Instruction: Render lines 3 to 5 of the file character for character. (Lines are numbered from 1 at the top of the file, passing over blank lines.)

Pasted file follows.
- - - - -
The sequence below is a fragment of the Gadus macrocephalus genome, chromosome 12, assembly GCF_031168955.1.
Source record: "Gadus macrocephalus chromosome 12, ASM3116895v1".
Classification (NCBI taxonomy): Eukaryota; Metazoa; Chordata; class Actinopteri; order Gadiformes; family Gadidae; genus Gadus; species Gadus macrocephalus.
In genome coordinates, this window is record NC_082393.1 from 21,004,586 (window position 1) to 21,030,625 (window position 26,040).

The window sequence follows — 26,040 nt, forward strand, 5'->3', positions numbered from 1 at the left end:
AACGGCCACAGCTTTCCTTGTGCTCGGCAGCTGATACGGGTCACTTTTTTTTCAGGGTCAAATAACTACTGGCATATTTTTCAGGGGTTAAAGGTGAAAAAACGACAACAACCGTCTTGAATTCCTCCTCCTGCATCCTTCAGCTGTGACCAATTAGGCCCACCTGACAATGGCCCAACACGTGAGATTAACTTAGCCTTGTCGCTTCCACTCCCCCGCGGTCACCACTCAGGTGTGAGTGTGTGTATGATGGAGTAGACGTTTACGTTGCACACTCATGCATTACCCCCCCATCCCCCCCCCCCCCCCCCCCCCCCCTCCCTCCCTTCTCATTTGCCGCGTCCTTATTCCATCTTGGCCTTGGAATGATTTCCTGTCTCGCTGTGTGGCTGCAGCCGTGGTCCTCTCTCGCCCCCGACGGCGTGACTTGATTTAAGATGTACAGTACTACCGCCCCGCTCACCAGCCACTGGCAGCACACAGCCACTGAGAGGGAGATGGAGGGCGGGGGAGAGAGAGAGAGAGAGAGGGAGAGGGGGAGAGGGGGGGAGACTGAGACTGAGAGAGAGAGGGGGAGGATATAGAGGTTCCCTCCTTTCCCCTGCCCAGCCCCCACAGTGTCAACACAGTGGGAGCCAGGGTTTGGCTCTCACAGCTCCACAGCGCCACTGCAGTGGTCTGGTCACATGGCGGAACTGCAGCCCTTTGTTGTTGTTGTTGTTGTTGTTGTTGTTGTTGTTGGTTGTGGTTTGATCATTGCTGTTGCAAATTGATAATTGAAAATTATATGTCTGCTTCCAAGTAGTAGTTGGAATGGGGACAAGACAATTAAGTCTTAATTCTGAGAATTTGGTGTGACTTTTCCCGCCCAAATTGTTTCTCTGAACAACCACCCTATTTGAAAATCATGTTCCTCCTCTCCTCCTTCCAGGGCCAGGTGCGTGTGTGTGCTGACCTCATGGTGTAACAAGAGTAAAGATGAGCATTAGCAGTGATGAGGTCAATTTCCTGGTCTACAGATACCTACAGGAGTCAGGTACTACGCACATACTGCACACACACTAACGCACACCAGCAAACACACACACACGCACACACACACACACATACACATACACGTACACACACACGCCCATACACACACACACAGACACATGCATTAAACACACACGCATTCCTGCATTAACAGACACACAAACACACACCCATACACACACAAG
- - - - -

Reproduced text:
Classification (NCBI taxonomy): Eukaryota; Metazoa; Chordata; class Actinopteri; order Gadiformes; family Gadidae; genus Gadus; species Gadus macrocephalus.
In genome coordinates, this window is record NC_082393.1 from 21,004,586 (window position 1) to 21,030,625 (window position 26,040).

The window sequence follows — 26,040 nt, forward strand, 5'->3', positions numbered from 1 at the left end: